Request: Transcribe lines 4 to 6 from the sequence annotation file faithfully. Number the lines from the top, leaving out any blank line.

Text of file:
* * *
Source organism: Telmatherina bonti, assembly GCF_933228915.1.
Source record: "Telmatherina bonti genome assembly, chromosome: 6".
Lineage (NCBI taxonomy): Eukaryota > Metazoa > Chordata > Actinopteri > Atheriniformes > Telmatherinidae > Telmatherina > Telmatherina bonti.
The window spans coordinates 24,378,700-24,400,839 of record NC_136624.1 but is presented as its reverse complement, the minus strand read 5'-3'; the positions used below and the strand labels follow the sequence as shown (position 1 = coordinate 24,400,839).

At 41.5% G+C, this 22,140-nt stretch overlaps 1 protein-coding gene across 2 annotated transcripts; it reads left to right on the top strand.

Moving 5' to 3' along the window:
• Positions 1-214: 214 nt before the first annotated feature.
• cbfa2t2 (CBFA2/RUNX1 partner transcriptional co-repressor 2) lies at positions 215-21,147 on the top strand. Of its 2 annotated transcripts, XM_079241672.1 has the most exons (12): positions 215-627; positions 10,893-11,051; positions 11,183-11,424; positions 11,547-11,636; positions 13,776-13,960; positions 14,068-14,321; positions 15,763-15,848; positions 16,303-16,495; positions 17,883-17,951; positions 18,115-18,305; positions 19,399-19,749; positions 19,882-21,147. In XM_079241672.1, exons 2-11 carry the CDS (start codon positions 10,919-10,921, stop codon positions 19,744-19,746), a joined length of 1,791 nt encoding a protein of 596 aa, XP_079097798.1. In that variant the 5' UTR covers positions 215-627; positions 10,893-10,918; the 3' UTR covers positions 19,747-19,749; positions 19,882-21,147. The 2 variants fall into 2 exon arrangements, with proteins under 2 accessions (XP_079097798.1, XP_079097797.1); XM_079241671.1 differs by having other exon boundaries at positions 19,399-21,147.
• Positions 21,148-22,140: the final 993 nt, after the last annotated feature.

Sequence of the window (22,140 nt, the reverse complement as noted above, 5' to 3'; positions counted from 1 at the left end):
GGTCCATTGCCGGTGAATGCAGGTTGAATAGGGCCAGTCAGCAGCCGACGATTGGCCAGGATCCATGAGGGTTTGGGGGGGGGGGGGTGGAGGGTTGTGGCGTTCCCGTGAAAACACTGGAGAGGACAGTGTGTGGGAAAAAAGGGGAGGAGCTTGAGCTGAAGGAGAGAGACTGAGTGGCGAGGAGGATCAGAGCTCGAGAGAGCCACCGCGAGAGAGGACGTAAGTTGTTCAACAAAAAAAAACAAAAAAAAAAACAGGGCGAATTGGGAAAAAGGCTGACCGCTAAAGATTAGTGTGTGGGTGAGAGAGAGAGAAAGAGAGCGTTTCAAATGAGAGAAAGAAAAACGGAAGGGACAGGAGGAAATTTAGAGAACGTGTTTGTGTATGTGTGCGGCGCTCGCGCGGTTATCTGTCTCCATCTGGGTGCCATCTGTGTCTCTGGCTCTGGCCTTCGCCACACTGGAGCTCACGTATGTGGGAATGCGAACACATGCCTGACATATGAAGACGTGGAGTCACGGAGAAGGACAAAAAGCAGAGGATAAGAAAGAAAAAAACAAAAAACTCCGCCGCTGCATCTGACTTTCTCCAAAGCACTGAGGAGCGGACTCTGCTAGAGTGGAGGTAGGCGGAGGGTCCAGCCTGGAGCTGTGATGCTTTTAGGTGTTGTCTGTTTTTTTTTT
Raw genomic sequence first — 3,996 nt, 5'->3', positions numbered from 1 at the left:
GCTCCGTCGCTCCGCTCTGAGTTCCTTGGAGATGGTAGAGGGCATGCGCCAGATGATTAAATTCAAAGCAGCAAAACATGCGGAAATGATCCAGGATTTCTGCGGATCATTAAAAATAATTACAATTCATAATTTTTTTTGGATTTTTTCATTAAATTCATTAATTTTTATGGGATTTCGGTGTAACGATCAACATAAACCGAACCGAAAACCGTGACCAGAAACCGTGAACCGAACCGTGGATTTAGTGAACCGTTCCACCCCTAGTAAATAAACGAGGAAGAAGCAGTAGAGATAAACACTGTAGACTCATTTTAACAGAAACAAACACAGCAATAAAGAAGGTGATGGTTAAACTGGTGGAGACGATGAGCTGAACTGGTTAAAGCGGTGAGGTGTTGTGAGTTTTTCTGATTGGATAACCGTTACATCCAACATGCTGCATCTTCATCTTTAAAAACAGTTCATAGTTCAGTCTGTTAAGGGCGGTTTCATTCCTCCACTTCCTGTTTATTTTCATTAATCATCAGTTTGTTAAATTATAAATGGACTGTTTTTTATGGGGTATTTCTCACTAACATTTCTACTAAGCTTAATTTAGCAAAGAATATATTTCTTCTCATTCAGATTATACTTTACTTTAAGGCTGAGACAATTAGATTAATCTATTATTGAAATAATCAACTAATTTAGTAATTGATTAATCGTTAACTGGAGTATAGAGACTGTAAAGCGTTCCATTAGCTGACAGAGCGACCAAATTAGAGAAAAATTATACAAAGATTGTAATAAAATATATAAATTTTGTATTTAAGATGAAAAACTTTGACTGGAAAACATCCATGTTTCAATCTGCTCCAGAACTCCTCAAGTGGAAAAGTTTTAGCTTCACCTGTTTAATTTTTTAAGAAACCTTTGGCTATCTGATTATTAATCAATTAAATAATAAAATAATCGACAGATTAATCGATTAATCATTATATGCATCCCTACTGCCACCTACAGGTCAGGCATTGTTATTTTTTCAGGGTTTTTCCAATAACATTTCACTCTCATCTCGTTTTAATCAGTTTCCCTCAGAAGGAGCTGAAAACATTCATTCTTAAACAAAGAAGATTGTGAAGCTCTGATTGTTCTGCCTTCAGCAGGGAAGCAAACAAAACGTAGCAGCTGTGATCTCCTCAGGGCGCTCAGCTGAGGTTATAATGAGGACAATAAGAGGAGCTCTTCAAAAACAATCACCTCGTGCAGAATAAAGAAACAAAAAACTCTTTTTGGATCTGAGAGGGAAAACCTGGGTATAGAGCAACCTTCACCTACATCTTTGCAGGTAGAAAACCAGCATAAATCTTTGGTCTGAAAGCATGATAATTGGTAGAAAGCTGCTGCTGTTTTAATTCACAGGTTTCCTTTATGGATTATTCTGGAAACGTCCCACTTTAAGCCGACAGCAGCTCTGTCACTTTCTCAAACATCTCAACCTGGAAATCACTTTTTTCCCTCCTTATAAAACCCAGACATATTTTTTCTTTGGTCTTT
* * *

The window spans coordinates 24,378,700-24,400,839 of record NC_136624.1 but is presented as its reverse complement, the minus strand read 5'-3'; the positions used below and the strand labels follow the sequence as shown (position 1 = coordinate 24,400,839).

At 41.5% G+C, this 22,140-nt stretch overlaps 1 protein-coding gene across 2 annotated transcripts; it reads left to right on the top strand.

Moving 5' to 3' along the window: